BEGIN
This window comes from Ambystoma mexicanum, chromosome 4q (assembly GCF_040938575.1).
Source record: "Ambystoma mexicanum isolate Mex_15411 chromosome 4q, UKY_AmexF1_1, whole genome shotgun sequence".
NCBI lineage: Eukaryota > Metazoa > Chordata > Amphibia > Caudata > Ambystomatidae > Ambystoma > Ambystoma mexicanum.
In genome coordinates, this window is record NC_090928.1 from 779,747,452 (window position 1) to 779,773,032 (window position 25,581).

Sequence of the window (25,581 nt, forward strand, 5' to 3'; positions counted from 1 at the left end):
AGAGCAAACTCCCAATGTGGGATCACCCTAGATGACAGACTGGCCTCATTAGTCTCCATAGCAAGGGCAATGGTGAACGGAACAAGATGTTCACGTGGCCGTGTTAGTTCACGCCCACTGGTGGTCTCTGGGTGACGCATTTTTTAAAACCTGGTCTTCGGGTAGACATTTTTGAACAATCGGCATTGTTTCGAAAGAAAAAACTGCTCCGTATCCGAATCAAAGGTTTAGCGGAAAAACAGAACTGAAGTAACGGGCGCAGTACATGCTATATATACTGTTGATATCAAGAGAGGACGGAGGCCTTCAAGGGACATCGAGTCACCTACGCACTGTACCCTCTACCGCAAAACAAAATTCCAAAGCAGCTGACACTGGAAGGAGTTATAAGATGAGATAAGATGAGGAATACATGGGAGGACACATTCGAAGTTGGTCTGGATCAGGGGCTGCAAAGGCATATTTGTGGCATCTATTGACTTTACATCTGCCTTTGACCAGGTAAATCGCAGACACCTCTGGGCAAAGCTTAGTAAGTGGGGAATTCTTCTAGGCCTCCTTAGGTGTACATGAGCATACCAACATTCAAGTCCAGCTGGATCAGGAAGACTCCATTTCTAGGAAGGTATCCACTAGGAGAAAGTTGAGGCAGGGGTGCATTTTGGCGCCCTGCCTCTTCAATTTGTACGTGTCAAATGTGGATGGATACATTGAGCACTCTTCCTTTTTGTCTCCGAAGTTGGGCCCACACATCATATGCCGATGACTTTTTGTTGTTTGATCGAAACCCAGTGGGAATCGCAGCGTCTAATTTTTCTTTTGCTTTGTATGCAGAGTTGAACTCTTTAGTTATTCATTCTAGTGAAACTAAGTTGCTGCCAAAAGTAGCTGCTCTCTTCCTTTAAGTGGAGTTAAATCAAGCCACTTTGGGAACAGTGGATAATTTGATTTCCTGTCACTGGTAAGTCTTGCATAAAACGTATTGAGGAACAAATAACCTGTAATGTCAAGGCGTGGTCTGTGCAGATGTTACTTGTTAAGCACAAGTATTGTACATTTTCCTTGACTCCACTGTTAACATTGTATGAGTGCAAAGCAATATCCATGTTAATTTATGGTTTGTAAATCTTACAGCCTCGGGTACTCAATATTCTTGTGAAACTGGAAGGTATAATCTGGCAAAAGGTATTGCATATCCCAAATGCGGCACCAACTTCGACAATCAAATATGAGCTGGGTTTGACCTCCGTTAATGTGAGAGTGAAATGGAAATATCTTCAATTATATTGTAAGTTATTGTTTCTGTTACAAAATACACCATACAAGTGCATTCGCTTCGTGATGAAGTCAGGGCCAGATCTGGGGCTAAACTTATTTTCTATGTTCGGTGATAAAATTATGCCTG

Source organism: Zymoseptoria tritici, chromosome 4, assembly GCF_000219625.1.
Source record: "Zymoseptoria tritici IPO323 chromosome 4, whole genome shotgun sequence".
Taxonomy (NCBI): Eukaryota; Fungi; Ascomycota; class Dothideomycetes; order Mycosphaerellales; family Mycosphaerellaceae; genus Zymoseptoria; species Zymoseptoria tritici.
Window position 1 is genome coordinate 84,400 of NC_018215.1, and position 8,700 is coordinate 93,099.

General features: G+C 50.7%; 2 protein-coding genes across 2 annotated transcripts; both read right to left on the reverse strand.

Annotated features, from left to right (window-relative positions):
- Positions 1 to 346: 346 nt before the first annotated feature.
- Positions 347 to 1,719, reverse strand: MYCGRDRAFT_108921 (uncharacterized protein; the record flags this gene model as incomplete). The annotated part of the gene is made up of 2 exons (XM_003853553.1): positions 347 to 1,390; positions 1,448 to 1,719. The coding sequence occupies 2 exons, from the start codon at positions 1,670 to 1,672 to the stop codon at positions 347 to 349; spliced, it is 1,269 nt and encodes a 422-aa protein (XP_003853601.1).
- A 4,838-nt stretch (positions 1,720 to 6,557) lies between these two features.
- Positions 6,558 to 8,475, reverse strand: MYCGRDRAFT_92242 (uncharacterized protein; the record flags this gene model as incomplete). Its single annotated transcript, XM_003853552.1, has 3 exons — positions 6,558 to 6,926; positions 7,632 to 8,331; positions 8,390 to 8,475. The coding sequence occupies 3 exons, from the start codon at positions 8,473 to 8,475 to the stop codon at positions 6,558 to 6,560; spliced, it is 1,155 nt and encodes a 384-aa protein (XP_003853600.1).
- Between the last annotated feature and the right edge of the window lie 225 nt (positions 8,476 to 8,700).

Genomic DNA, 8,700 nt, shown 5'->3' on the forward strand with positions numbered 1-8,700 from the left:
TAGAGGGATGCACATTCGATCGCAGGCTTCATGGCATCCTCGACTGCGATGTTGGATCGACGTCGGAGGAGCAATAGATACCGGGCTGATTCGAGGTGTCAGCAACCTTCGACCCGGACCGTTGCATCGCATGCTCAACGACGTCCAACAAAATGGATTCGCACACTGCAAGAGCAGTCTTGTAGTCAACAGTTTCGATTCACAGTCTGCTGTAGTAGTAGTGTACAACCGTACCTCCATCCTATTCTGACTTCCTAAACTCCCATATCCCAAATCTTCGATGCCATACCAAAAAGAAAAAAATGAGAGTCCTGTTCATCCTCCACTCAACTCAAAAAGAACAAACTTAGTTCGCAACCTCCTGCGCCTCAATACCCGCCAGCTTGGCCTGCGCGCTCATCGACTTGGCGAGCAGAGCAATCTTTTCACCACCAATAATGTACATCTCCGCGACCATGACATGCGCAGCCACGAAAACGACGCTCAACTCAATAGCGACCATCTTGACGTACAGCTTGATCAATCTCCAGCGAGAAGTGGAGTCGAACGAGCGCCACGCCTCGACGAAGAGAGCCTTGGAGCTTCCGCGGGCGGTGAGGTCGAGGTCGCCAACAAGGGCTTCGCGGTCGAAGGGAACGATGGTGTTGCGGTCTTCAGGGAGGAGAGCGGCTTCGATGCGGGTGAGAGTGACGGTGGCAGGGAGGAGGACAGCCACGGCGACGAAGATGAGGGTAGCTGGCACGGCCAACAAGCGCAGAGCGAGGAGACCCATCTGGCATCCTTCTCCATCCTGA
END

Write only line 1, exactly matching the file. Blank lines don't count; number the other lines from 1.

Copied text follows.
This window comes from Ambystoma mexicanum, chromosome 4q (assembly GCF_040938575.1).